Transaldolase inhibition impairs mitochondrial respiration and induces a starvation-like longevity response in Caenorhabditis elegans.

Publication Type:

Journal Article

Source:

PLoS genetics, Volume 13, Issue 3, p.e1006695 (2017)

Abstract:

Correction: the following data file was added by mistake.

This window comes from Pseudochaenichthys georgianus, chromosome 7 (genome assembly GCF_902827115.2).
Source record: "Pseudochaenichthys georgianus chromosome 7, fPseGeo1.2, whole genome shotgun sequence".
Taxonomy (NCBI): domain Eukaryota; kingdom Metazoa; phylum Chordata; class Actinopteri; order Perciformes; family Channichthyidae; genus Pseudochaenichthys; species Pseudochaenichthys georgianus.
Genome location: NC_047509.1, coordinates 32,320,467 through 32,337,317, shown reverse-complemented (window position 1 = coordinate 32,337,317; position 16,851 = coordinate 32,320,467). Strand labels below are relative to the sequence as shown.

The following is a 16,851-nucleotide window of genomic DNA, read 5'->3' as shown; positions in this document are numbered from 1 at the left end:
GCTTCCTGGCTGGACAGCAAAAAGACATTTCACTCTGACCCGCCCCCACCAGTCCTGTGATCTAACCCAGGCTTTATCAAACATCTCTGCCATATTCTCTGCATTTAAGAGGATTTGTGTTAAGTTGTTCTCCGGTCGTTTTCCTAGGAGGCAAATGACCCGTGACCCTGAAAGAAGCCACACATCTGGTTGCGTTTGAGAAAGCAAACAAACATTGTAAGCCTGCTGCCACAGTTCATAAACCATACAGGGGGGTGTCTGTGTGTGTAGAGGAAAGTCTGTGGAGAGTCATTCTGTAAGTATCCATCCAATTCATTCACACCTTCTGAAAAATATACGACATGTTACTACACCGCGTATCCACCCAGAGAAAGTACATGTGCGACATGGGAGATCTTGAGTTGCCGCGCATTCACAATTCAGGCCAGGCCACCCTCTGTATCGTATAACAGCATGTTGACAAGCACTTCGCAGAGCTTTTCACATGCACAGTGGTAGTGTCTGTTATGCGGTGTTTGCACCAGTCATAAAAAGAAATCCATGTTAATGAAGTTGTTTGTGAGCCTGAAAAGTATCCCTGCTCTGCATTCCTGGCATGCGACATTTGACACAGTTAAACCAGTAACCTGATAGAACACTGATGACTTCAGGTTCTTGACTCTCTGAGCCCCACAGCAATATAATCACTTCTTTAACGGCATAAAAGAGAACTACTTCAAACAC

Mitochondrial dysfunction can increase oxidative stress and extend lifespan in Caenorhabditis elegans. Homeostatic mechanisms exist to cope with disruptions to mitochondrial function that promote cellular health and organismal longevity. Previously, we determined that decreased expression of the cytosolic pentose phosphate pathway (PPP) enzyme transaldolase activates the mitochondrial unfolded protein response (UPRmt) and extends lifespan. Here we report that transaldolase (tald-1) deficiency impairs mitochondrial function in vivo, as evidenced by altered mitochondrial morphology, decreased respiration, and increased cellular H2O2 levels. Lifespan extension from knockdown of tald-1 is associated with an oxidative stress response involving p38 and c-Jun N-terminal kinase (JNK) MAPKs and a starvation-like response regulated by the transcription factor EB (TFEB) homolog HLH-30. The latter response promotes autophagy and increases expression of the flavin-containing monooxygenase 2 (fmo-2). We conclude that cytosolic redox established through the PPP is a key regulator of mitochondrial function and defines a new mechanism for mitochondrial regulation of longevity.